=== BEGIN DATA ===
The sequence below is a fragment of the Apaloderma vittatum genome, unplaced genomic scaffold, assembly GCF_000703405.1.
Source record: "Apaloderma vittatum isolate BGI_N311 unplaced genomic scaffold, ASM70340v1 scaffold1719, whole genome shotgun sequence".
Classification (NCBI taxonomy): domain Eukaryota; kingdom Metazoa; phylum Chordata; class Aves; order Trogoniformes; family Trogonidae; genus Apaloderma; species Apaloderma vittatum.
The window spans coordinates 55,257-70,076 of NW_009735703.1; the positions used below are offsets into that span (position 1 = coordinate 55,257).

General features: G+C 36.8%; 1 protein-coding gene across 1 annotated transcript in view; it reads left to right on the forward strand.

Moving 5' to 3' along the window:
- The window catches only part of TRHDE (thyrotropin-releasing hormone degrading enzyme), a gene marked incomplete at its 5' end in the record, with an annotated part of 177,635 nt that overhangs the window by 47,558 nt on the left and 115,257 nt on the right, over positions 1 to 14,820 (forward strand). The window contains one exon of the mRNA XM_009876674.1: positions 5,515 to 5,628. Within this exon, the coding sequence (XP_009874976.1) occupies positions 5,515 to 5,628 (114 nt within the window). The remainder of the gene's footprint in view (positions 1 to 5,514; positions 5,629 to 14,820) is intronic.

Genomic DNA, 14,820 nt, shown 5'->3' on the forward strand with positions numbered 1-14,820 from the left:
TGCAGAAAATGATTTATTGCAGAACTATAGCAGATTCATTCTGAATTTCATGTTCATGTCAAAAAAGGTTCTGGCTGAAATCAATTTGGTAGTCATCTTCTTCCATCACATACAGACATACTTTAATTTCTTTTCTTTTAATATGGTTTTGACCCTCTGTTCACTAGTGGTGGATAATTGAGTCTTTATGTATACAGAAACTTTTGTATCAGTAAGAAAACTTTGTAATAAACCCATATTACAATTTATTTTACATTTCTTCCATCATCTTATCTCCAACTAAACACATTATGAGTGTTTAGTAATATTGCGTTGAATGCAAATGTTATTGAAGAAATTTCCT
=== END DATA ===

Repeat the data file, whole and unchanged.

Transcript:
The sequence below is a fragment of the Apaloderma vittatum genome, unplaced genomic scaffold, assembly GCF_000703405.1.
Source record: "Apaloderma vittatum isolate BGI_N311 unplaced genomic scaffold, ASM70340v1 scaffold1719, whole genome shotgun sequence".
Classification (NCBI taxonomy): domain Eukaryota; kingdom Metazoa; phylum Chordata; class Aves; order Trogoniformes; family Trogonidae; genus Apaloderma; species Apaloderma vittatum.
The window spans coordinates 55,257-70,076 of NW_009735703.1; the positions used below are offsets into that span (position 1 = coordinate 55,257).

General features: G+C 36.8%; 1 protein-coding gene across 1 annotated transcript in view; it reads left to right on the forward strand.

Moving 5' to 3' along the window:
- The window catches only part of TRHDE (thyrotropin-releasing hormone degrading enzyme), a gene marked incomplete at its 5' end in the record, with an annotated part of 177,635 nt that overhangs the window by 47,558 nt on the left and 115,257 nt on the right, over positions 1 to 14,820 (forward strand). The window contains one exon of the mRNA XM_009876674.1: positions 5,515 to 5,628. Within this exon, the coding sequence (XP_009874976.1) occupies positions 5,515 to 5,628 (114 nt within the window). The remainder of the gene's footprint in view (positions 1 to 5,514; positions 5,629 to 14,820) is intronic.

Genomic DNA, 14,820 nt, shown 5'->3' on the forward strand with positions numbered 1-14,820 from the left:
TGCAGAAAATGATTTATTGCAGAACTATAGCAGATTCATTCTGAATTTCATGTTCATGTCAAAAAAGGTTCTGGCTGAAATCAATTTGGTAGTCATCTTCTTCCATCACATACAGACATACTTTAATTTCTTTTCTTTTAATATGGTTTTGACCCTCTGTTCACTAGTGGTGGATAATTGAGTCTTTATGTATACAGAAACTTTTGTATCAGTAAGAAAACTTTGTAATAAACCCATATTACAATTTATTTTACATTTCTTCCATCATCTTATCTCCAACTAAACACATTATGAGTGTTTAGTAATATTGCGTTGAATGCAAATGTTATTGAAGAAATTTCCT